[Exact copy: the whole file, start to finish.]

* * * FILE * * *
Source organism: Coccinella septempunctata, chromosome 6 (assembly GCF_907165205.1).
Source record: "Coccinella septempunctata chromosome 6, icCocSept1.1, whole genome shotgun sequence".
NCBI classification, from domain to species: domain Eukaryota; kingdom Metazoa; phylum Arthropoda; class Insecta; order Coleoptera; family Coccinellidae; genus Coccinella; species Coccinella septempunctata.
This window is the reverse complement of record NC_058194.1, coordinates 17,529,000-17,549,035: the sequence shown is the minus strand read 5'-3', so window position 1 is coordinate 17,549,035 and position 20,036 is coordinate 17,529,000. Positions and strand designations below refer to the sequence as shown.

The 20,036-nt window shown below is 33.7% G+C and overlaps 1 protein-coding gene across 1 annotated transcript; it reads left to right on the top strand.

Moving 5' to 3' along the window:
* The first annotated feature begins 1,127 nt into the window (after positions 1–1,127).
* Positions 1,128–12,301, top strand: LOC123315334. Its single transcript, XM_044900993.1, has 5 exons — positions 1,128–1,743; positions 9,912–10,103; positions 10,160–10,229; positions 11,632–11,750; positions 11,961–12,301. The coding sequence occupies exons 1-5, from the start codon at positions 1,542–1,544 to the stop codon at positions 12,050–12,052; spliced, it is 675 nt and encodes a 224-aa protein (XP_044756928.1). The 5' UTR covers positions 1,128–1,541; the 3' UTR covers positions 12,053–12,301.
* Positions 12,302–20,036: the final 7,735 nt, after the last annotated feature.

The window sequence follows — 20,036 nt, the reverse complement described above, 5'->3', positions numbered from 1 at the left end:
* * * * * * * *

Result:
Source organism: Coccinella septempunctata, chromosome 6 (assembly GCF_907165205.1).
Source record: "Coccinella septempunctata chromosome 6, icCocSept1.1, whole genome shotgun sequence".
NCBI classification, from domain to species: domain Eukaryota; kingdom Metazoa; phylum Arthropoda; class Insecta; order Coleoptera; family Coccinellidae; genus Coccinella; species Coccinella septempunctata.
This window is the reverse complement of record NC_058194.1, coordinates 17,529,000-17,549,035: the sequence shown is the minus strand read 5'-3', so window position 1 is coordinate 17,549,035 and position 20,036 is coordinate 17,529,000. Positions and strand designations below refer to the sequence as shown.

The 20,036-nt window shown below is 33.7% G+C and overlaps 1 protein-coding gene across 1 annotated transcript; it reads left to right on the top strand.

Moving 5' to 3' along the window:
* The first annotated feature begins 1,127 nt into the window (after positions 1–1,127).
* Positions 1,128–12,301, top strand: LOC123315334. Its single transcript, XM_044900993.1, has 5 exons — positions 1,128–1,743; positions 9,912–10,103; positions 10,160–10,229; positions 11,632–11,750; positions 11,961–12,301. The coding sequence occupies exons 1-5, from the start codon at positions 1,542–1,544 to the stop codon at positions 12,050–12,052; spliced, it is 675 nt and encodes a 224-aa protein (XP_044756928.1). The 5' UTR covers positions 1,128–1,541; the 3' UTR covers positions 12,053–12,301.
* Positions 12,302–20,036: the final 7,735 nt, after the last annotated feature.

The window sequence follows — 20,036 nt, the reverse complement described above, 5'->3', positions numbered from 1 at the left end: